TAMPA — Amy Elam led visitors through red and blue preschool classrooms with tiny toilets, community rooms and meeting spaces and one of the 52 apartments, that look like hotel suites, at Metropolitan Ministries newly finished expansion.
Elam and her 12-year-old daughter are among 41 families and nine single women who currently live at the shelter and will move into the apartments next door, called MiraclePlace.
The expansion will allow Metropolitan Ministries to shelter twice as many people.
Downstairs, a side door opens to an entryway with curved glass blocks etched with a girl blowing a dandelion's seeds into the wind. Donors' names will soon be carved onto the blocks.
From there, doors open to preschool classrooms, a play therapy room with a two-way mirror for parents to observe and a vibrantly painted indoor play space with floor-to-ceiling windows.
The building also has a room where parents can take classes to work toward self sufficiency.
Up a flight of stairs, apartments branch off an L-shaped hallway, each opening with a key card, like a hotel. Elam led a group inside an apartment where yellow tiles cover the floor. A small sitting area leads to a single bed by a window. To the right, is a bathroom with a shower and two sinks. One small bedroom has a door and a window with storage containers under bunk beds. When current residents toured last week, some cried, Elam said. Especially popular is a laundry room with 12 washers and dryers. The old building has just three.
The first phase of construction, which completed the 54,500-square-foot living space and an expanded dining space, cost $13 million. Community and corporate donors, including an anonymous donor who earmarked funds to pursue an LEED Gold certification, funded the project, said Metropolitan Ministries' spokeswoman Gwen Harmon. An additional $8 million is still needed to complete phase two, which includes a garden, gymnasium and chapel.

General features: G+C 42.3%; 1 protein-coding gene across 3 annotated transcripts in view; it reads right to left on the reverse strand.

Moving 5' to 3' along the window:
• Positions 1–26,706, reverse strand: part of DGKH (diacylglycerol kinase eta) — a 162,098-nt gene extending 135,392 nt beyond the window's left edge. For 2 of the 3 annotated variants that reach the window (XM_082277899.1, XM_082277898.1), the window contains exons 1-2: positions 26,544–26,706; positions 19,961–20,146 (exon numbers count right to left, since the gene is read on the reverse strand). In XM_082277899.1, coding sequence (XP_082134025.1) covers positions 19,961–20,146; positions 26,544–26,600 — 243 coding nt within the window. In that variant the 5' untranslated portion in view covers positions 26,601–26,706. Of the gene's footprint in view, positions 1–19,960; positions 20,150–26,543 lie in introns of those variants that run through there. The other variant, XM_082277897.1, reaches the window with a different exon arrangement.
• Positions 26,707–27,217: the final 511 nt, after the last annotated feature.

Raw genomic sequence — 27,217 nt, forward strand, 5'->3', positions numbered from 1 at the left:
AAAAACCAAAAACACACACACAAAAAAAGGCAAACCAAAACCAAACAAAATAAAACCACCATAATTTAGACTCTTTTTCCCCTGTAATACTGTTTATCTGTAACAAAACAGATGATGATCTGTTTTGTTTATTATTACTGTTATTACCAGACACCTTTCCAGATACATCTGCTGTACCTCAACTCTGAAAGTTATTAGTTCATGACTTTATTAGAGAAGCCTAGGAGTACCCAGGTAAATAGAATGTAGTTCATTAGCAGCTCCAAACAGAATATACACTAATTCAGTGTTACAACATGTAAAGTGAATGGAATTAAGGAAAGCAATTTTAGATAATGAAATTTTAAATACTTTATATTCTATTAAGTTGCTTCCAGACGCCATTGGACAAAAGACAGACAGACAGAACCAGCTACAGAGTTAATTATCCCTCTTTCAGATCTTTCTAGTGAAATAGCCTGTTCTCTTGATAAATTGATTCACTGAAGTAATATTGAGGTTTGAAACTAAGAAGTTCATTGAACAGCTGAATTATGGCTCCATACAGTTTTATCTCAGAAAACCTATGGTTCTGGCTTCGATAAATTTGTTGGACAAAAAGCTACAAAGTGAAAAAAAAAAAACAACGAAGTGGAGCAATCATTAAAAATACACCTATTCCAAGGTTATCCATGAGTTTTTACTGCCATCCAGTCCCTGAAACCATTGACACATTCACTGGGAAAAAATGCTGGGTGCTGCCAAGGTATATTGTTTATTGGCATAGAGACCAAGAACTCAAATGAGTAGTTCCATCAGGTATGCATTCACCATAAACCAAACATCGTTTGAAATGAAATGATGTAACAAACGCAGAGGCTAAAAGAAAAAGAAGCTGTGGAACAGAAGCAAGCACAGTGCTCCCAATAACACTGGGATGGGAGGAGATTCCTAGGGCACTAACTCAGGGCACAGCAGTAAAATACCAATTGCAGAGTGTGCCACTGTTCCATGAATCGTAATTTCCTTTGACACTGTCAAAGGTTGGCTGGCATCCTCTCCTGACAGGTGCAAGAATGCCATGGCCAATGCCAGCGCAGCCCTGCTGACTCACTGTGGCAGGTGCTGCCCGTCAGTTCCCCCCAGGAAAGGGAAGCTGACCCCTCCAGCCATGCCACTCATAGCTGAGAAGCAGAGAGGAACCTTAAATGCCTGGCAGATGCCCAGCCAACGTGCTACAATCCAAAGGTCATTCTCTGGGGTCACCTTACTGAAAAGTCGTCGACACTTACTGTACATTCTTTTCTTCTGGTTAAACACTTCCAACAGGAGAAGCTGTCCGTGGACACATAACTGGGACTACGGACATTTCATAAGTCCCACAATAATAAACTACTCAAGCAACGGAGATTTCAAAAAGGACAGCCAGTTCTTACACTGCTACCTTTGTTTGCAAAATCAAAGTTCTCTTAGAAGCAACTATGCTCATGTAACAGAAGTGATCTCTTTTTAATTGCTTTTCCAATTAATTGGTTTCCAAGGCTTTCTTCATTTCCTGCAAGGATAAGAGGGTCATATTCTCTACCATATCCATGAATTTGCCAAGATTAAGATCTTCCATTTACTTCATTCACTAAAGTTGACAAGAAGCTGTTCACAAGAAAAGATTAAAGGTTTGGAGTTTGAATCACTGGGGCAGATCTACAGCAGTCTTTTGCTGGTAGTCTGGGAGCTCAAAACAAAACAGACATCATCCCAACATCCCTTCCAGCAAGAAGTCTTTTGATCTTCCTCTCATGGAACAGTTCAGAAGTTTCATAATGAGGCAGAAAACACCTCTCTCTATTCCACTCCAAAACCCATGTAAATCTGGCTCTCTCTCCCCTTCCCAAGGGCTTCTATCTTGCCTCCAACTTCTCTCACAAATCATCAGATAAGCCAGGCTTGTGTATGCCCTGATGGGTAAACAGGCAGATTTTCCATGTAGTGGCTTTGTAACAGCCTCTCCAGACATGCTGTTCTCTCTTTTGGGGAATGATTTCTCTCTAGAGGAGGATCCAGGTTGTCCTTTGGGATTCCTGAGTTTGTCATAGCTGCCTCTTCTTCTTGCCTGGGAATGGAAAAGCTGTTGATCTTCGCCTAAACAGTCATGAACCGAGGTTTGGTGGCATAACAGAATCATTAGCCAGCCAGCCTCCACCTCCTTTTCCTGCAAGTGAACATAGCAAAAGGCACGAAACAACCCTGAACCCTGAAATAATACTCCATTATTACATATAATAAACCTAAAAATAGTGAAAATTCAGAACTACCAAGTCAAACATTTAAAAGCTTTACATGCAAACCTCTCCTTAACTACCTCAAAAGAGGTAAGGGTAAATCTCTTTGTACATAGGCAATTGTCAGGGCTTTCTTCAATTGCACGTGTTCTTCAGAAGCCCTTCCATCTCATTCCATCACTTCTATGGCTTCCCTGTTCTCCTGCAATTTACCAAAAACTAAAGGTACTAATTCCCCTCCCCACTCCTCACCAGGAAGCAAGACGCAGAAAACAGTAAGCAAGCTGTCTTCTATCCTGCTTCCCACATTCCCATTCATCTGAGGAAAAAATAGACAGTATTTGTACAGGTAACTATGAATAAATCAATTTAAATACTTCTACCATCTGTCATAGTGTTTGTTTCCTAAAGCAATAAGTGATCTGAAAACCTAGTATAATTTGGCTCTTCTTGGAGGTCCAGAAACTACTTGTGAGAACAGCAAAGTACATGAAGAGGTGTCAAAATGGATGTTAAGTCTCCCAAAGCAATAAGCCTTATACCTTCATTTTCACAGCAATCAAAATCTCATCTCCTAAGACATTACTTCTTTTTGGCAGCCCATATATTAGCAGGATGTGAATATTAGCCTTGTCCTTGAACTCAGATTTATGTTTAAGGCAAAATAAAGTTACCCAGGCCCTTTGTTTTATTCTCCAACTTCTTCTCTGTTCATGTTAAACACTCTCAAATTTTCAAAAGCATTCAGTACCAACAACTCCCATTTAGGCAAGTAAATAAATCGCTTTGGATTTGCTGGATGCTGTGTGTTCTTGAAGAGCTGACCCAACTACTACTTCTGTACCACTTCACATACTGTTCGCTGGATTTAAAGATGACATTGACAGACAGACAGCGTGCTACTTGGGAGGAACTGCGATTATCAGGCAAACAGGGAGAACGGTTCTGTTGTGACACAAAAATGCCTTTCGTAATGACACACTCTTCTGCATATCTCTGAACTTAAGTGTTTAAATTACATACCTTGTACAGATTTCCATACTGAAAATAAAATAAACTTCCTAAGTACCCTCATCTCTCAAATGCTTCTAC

As part of Monday's tour, Elam showed visitors one of Metropolitan Ministries old family shelters, like the one where she lives with her daughter. The shelter wouldn't accept her husband because he has a recent battery charge. In the old apartments, each family sleeps in a small room with white block walls, bunk beds and a single light. When children go to sleep, parents sometimes use flashlights to read.
Now, the children can sleep in a separate room.
Once residents move into MiraclePlace, plans call for the 44 rooms in the old family shelter to be renovated and reopened early next year for short-term stays, in line with their original design. Shelter organizers hope this will eliminate the waiting list, that averages three to six months.
Inside the dining hall painted a lively spring green, visitors ate sandwiches and cookies Monday and wrote inspirational words in Bibles that shelter workers plan to give to new residents.
In one of the Bibles, Cristina Cain, a candidate for the Hillsborough County Commission, shared a scripture and a message of encouragement:
Thy word is a lamp unto my feet and a light unto my path.
May God bless the reader of his word in great ways never expected.
Elisabeth Parker can be reached at firstname.lastname@example.org or (813) 226-3431.